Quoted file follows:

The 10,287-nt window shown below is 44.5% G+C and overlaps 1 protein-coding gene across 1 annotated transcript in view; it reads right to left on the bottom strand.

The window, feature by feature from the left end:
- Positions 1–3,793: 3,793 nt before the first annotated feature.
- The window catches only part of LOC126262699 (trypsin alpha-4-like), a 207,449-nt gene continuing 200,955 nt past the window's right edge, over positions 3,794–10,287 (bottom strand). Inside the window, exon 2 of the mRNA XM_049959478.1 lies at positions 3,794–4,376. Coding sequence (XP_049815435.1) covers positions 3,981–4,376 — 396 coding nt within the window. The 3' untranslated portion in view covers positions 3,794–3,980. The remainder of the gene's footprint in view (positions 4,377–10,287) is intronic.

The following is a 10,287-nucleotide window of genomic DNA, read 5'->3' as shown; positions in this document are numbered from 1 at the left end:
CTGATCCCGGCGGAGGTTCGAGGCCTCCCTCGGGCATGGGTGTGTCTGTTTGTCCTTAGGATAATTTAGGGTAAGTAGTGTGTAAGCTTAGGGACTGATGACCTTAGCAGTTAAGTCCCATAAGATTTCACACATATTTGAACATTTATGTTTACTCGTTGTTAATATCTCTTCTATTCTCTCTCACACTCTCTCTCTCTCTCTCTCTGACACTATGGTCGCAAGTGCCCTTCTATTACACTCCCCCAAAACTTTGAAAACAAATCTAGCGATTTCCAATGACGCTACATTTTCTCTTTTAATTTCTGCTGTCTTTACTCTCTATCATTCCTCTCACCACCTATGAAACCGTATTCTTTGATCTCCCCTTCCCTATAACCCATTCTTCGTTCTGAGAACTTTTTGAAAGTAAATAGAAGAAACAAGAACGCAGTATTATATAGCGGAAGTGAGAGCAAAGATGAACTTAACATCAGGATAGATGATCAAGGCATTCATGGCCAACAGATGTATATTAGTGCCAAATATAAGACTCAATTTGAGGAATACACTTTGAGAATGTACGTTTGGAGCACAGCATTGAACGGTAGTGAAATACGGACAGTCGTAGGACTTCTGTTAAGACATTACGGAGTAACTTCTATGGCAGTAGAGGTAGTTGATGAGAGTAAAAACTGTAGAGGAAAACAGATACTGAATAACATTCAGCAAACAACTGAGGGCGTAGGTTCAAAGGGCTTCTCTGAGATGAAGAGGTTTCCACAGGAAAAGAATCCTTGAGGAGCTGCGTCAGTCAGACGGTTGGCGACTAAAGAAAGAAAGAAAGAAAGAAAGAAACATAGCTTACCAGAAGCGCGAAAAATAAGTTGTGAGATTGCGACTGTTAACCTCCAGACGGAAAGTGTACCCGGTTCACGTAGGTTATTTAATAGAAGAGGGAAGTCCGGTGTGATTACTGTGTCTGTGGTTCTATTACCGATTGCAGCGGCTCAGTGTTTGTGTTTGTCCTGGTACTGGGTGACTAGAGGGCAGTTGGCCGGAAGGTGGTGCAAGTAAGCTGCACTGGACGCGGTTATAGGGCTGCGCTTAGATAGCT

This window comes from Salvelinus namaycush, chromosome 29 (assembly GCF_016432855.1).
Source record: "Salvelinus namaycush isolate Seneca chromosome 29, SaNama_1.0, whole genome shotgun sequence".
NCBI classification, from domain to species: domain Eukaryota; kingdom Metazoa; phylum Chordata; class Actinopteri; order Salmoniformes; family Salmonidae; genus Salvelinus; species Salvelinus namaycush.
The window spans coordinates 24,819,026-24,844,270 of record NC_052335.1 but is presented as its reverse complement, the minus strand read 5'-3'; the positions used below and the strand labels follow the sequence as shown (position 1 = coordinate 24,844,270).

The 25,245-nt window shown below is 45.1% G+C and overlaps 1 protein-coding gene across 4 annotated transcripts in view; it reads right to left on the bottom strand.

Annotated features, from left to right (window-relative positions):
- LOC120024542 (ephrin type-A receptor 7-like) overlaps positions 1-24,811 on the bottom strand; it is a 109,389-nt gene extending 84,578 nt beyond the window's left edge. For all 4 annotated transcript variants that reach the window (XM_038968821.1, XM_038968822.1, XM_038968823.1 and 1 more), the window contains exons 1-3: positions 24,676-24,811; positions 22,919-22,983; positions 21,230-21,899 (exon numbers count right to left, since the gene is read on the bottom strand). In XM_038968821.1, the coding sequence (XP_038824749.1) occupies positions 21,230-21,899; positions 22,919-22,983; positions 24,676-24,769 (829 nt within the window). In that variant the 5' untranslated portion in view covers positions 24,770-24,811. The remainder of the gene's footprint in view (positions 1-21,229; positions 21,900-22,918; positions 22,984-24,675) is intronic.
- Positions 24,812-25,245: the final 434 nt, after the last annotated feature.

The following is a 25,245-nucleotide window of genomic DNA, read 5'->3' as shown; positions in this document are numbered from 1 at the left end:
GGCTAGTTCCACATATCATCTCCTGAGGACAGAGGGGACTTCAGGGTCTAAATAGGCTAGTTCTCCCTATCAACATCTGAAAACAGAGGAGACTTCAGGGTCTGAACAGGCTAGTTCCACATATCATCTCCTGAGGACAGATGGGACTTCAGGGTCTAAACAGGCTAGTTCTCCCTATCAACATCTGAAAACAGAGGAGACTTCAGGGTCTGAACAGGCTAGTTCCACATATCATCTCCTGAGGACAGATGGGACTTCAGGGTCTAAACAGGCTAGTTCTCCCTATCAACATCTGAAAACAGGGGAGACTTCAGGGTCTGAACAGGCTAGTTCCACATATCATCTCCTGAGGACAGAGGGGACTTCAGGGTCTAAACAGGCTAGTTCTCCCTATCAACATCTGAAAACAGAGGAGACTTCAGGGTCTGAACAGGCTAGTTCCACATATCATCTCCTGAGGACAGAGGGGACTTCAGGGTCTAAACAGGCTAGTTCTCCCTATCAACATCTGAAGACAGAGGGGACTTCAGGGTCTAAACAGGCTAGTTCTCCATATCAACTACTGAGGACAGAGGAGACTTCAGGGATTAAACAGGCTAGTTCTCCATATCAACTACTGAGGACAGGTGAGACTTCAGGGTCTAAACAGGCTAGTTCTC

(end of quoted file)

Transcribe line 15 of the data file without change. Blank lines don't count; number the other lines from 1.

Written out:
The following is a 25,245-nucleotide window of genomic DNA, read 5'->3' as shown; positions in this document are numbered from 1 at the left end: